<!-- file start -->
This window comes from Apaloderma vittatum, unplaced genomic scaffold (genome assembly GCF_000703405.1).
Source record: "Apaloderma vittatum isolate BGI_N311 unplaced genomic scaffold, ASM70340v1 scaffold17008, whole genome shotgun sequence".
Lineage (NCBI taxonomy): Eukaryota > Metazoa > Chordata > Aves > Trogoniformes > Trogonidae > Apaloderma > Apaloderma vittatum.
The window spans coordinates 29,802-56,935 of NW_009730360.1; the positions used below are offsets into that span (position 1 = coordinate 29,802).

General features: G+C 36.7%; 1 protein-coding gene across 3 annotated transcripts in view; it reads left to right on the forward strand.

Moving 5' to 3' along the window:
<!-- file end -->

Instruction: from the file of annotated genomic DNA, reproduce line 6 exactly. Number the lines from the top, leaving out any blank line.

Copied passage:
Moving 5' to 3' along the window: